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|Main Category:||Synth Pop|
|Also applicable:||Dance Pop, Pop Rock, Art Rock|
|Starting Period:||The Divided Eighties|
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READER COMMENTS SECTION
Year Of Release: 1981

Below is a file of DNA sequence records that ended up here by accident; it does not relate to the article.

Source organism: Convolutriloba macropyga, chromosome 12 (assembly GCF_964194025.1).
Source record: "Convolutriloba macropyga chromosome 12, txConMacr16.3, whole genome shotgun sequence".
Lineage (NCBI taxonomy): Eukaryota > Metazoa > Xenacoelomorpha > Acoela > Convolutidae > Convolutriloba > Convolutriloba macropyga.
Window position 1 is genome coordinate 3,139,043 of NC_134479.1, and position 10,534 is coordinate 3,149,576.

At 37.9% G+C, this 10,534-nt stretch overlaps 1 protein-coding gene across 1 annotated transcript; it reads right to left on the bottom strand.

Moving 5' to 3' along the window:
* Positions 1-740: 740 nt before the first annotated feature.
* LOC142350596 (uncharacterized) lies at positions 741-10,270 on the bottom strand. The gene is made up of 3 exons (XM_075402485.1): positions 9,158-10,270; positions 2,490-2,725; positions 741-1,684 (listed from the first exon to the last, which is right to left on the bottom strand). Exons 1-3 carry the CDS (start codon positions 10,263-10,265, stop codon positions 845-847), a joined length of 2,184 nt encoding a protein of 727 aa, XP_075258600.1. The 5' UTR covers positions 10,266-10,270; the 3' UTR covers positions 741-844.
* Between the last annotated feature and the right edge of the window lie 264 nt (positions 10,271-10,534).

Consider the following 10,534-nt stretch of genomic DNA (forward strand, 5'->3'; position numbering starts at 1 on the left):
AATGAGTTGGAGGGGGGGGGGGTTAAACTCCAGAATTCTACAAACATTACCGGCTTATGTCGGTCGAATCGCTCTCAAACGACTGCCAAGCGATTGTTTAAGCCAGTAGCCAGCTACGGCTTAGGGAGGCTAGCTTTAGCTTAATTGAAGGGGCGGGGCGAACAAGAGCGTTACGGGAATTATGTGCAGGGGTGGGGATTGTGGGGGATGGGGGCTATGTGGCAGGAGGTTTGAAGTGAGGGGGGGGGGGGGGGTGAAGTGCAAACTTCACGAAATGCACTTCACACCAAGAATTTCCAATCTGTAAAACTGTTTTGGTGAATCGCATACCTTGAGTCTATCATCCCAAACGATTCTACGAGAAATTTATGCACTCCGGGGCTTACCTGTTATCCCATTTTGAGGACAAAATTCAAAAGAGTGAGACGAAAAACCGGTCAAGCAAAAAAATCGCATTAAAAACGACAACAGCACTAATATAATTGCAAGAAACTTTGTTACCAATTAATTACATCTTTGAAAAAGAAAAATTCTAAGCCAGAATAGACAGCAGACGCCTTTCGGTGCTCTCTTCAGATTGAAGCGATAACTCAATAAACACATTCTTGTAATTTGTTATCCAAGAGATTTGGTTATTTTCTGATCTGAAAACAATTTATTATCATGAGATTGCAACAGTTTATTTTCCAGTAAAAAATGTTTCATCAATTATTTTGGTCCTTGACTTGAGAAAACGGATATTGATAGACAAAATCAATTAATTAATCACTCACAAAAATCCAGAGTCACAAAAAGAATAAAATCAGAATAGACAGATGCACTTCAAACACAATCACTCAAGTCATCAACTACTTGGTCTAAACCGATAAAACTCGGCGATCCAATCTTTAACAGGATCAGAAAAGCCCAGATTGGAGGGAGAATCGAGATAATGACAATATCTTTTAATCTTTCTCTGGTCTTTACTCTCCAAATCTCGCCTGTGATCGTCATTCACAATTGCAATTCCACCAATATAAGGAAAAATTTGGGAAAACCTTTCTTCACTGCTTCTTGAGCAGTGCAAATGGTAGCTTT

Overall rating = 11
Hey, maybe if these New Romantics wore their hair differently, we wouldn't think that bad of them today, would we?Best song: TEL AVIV
Track listing: 1) Girls On Film; 2) Planet Earth; 3) Anyone Out There; 4) Careless Memories; 5) Is There Something I Should Know; 6) Night Boat; 7) Sound Of Thunder; 8) Friends Of Mine; 9) Tel Aviv.